Below is reaction to the ruling issued today by Judge Jon Tigar of the U.S. District Court in San Francisco:

ACLU attorney Lee Gelernt, who argued the case, said:

“The court has once again made clear that the Trump administration cannot do an end-run around the decision by Congress to provide protection to vulnerable individuals regardless of where they seek asylum. This ruling will save lives.”

Baher Azmy, CCR legal director, said:

“This administration continues to try to govern without the most elementary understanding of the roles of the three branches of our government, that Congress makes laws and the courts are there to act as a check on both Congress and the president. So today, as before, the court made clear that the president does not have the power to overturn decades-old asylum law and the international law obligation to permit individuals to seek asylum from terrifying persecution at home.”

Melissa Crow, SPLC senior supervising attorney with the SPLC’s Immigrant Justice Project:

“Today’s ruling provides some hope that the Trump administration will be forced to reconsider its inhumane policies concerning asylum seekers. These policies and related practices have created the crisis at our southern border and can and will have tragic consequences until they are ended. In addition to fighting these policies in our courts, Congress should continue to expand its oversight in these areas and use its power to ensure federal agencies are in compliance with the law.”

The case, East Bay Sanctuary Covenant v. Trump, was brought on behalf of East Bay Sanctuary Covenant, Al Otro Lado, Innovation Law Lab, and the Central American Resource Center in Los Angeles.

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Cuba: A U.S. Obsession

December 20th, 2018 by Gabriela Ávila Gómez

The Trump administration has closed the U.S. Citizenship and Immigration Services office in Havana, as of December 10, requiring Cubans to travel to the office in Mexico City to acquire visas to the U.S.

Cuba has, for years now, been a recurrent theme on the agenda of the many U.S. administrations that have passed through the White House. The same phrases are repeated and the rhetoric is the same, and while bilateral relations had improved briefly, the Trump government has done away with that progress, almost entirely.

One of the latest moves took place on International Human Rights Day, which Secretary of State Mike Pompeo “celebrated” by announcing that he had sent a letter to Cuban Foreign Minister Bruno Rodríguez – that reached the press before its recipient – in which he expresses his “concern” for human rights in Cuba.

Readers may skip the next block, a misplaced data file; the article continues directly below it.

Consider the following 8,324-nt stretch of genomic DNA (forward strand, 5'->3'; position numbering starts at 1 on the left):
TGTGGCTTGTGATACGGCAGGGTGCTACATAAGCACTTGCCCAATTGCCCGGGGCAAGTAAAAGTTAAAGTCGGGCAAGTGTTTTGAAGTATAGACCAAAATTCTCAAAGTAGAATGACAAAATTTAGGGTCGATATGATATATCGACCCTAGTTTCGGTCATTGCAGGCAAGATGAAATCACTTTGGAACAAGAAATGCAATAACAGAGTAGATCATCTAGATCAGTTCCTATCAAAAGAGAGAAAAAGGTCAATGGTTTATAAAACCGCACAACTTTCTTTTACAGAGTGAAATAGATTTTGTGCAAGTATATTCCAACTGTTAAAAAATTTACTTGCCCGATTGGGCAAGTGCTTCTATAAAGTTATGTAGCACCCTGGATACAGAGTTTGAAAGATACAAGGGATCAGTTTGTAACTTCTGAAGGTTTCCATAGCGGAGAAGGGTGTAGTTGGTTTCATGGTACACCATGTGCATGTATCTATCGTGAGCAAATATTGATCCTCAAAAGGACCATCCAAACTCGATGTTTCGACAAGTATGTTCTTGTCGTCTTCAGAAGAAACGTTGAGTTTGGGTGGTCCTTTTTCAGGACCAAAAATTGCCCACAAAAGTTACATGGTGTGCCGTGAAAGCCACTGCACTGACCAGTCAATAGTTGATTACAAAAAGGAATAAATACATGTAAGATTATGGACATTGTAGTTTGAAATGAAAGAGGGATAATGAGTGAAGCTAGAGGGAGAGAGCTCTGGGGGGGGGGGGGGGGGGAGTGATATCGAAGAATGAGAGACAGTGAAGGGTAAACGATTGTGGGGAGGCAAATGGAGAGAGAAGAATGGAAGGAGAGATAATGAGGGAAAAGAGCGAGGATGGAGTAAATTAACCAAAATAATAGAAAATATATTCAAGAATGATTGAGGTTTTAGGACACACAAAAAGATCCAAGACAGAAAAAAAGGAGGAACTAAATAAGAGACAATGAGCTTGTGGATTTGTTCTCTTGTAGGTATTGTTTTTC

Despite the fact that Cuba’s commitment to human rights has been demonstrated time and time again, and noted by representatives of multilateral organizations who have visited the island, U.S. attacks have not ceased. Immediately after the Pompeo letter was published, many Cuban figures and leaders responded through various media:

The President of Cuba’s Councils of State and Ministers, Miguel Díaz-Canel Bermúdez, tweeted,

“The U.S. has no moral authority to talk about human rights; its discourse is hypocritical, dishonest, and reflects double standards. Does anyone know of a more cruel violation of human rights than the economic, commercial and financial blockade of Cuba?”

Also on Twitter, Foreign Minister Bruno Rodríguez addressed Pompeo, demanding:

“Lift the blockade. Reestablish the issuing of visas for Cubans. Stop the repression of immigrants, minorities, and the poor.”

Likewise, the Foreign Ministry’s General Director for the United States Carlos Fernández de Cossío stated,

“If the United States were truly interested in the human rights of Cubans, it would not impose a criminal economic blockade that punishes the entire country, nor create more obstacles to orderly emigration and consular services, on which tens of thousands of Cubans depend.”

Fernández de Cossío was referring to the Trump administration’s decision to close the U.S. Citizenship and Immigration Services (USCIS) office in Havana, as of December 10, requiring Cubans to make the journey to the USCIS office in Mexico City, which has assumed jurisdiction over immigration and travel to the United States previously addressed here.

It should be recalled that as of November last year, the majority of USCIS services in Cuba were transferred to U.S. consulates in other countries, but now, with the closure of the office in Havana, permanent residents in that country will be also affected. If while in Cuba, they lose their “green card” which serves as a re-entry permit to the United States, these individuals are obliged to rearrange their papers elsewhere.The decision will also affect the Family Reunification Program.

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North Korea Slams Hostile US Sanctions and Pressure

December 20th, 2018 by Stephen Lendman

Washington negotiates in bad faith, consistently making unacceptable demands, offering nothing in return but empty promises to be broken.

A key sticking point in US/Pyongyang talks is the Trump regime’s refusal to ease sanctions – nor offer any good faith guarantees, failing to yield anything on issues mattering most to the DPRK.

Last week, Russia’s UN and other international organizations in Vienna representative Mikhail Ulyanov noted that Pyongyang took “a number of important steps towards denuclearization,” expressing support for its actions.

He called on the Trump regime to respond “by similar steps toward easing sanctions pressure (and providing) security guarantees…in line with” Security Council Resolution 2375, provision 32, adding:

“Reliable international security mechanisms are necessary in the region to prevent recurrence of the situation which has developed around the Joint Comprehensive Plan of Action on the Iranian nuclear program.”